A feature of Chinese meals and cuisine in the West, fortune cookies have become something of a restaurant and takeaway staple. Once you’ve finished your meal, you traditionally split open these sweet cookies to find a short piece of life advice printed on a piece of paper. It’s a nice bit of fun that actually has a fascinating history behind it! Here are some facts about fortune cookies to help clue you up.
Fortune cookies aren’t actually Chinese. They’re based on a Japanese ‘good luck’ cookie recipe – meaning that we’ve likely been looking in completely the wrong place of origins for the treat.
In fact, you won’t find them in China at all. They actually first emerged there as ‘American’ fortune cookies in the late 80s, but few people were interested – there’s next to no chance of you cracking into a fortune cookie if you head to China for an authentic meal.
Believe it or not, fortune cookies are bought and consumed in their billions each year. Around three billion, in fact, are produced and sold, with the US being the main market.
In fact, the biggest manufacturer of fortune cookies is based in Brooklyn, New York. Wonton Food Inc is thought to make more than four and a half million cookies a day!No one’s too sure on where the exact origins of fortune cookies lie, nor who actually came up with the idea. The most popular theory is that they were the brainchild of Makoto Hagiwara, a Japanese national working in San Francisco in the US, in 1914.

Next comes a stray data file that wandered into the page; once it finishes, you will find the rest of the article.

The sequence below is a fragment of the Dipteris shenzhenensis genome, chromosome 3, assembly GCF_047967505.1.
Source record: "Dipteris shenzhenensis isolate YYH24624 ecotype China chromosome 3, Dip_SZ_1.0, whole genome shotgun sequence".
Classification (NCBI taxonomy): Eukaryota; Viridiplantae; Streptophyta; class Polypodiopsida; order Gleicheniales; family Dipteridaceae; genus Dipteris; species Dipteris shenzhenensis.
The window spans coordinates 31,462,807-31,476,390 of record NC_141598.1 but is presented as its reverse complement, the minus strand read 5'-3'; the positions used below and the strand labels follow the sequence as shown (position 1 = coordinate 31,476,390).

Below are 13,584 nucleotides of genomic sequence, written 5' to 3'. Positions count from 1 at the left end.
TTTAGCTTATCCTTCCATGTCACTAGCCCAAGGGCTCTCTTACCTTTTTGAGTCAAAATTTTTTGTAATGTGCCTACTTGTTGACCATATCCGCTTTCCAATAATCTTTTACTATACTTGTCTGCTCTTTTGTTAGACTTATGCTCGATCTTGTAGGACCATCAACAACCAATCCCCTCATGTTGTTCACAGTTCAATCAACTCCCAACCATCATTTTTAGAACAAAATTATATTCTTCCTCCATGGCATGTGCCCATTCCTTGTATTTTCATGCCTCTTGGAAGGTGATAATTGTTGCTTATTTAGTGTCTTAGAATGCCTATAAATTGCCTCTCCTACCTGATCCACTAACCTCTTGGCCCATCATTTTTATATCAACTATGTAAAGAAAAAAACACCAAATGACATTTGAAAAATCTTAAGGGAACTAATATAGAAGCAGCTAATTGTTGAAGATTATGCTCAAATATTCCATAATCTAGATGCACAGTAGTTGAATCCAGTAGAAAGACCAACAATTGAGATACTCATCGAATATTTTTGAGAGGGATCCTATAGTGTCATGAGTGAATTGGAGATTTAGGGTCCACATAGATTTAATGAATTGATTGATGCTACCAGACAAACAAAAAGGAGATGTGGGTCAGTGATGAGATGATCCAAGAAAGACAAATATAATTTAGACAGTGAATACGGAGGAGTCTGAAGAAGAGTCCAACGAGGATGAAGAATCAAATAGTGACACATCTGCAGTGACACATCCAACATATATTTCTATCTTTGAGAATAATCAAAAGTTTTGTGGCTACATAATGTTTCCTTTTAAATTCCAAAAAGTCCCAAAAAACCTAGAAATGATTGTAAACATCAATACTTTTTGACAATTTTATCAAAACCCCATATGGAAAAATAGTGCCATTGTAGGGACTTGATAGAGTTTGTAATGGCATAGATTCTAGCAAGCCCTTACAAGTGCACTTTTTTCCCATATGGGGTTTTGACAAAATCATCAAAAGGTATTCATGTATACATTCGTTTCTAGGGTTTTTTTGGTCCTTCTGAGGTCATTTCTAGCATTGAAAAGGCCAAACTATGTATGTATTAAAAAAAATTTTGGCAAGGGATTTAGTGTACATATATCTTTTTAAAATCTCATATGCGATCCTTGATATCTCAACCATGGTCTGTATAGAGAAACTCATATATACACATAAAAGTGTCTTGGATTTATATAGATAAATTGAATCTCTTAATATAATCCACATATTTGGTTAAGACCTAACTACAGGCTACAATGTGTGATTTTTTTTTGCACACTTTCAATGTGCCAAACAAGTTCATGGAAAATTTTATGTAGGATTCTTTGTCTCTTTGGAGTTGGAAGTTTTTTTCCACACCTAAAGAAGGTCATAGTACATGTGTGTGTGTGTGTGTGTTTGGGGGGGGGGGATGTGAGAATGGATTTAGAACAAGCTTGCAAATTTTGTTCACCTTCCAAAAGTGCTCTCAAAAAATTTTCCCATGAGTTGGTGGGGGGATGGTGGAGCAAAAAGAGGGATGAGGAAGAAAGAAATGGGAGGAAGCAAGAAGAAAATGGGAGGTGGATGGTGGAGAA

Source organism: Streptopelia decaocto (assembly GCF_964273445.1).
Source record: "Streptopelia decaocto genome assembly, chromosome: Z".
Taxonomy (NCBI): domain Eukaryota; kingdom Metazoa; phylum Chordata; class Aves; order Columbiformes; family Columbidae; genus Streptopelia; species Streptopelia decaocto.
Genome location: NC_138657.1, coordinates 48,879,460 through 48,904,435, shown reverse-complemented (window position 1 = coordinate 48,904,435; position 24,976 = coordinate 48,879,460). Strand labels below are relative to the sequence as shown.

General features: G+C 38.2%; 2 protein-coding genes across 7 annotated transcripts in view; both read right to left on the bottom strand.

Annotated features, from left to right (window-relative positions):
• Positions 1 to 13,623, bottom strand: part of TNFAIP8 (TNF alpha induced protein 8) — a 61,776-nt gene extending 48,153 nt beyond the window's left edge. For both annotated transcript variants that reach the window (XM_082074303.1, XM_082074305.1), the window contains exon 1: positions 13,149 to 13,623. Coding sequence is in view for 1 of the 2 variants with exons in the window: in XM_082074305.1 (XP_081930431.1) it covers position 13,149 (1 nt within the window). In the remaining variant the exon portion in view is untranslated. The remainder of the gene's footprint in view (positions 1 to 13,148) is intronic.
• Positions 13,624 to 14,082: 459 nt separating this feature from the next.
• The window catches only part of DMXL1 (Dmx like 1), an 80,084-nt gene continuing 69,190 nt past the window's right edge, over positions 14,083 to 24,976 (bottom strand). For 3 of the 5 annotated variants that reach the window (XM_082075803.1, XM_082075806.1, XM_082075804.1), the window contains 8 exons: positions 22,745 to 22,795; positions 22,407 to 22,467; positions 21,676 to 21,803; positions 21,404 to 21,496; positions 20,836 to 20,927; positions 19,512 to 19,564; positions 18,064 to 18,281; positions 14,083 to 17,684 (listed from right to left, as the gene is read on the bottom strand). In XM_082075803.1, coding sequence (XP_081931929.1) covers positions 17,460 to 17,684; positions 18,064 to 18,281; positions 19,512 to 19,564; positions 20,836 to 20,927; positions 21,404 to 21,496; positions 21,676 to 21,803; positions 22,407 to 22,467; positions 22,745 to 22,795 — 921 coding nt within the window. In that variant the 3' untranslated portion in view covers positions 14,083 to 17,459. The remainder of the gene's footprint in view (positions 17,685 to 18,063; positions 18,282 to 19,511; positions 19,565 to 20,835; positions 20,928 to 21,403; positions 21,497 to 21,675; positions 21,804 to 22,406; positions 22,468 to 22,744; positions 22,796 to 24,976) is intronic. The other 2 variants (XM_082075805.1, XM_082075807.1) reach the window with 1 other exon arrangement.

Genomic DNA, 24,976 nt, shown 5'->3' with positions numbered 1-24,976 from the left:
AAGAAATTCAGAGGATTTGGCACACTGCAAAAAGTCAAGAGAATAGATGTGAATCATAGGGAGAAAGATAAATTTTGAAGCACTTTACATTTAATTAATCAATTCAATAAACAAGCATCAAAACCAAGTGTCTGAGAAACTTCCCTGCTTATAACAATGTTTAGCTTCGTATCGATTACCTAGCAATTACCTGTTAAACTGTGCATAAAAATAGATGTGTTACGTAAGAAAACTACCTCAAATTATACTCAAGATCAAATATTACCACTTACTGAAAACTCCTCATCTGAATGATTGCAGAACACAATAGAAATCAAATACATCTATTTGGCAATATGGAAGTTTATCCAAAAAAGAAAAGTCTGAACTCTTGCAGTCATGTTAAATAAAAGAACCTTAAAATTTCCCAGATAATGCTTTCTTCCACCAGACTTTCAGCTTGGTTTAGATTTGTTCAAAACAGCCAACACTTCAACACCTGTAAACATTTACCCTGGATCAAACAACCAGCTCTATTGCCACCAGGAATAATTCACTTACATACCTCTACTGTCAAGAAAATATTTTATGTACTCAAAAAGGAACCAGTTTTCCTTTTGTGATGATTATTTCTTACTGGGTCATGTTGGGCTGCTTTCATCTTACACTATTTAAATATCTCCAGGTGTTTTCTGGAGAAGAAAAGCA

Their original name pre-World War II is thought to have been ‘fortune tea cakes’.
Believe it or not, there is generally only one fortune writer. The main writer of the majority of fortunes was Donald Lau, who was vice president for Wonton Food Inc. There have been other writers who have taken up the mantle since the mid-90s.
What was Lau’s reason for retiring from fortune writing? Writer’s block – believe it or not!
You’ll find fortune cookies served all over the world, despite the US’ apparent love for them. They are served in the UK, Italy, France, Brazil and India.
Fortune cookies are made as round shapes before being folded around fortune slips and cooked.
There are machines available which specifically make fortune cookies. One is said to be able to press and make around 8,000 in one hour alone. That’s got to save a lot of time and wrist strain, on the whole!
There are thought to be around 15,000 different fortunes in Wonton Food’s database – how many duplicates have you found so far?
Fortune cookies have a surprisingly simple recipe. All you need is sesame seed oil, sugar, flour and vanilla.
On occasion, you may find a nonsensical fortune – due to mistranslation directly from Chinese. This isn’t a comment on the translation work – some Chinese proverbs simply do not translate well into English.
Do you know any interesting or fun facts about fortune cookies that we’ve missed? Share them with us in the comments section below!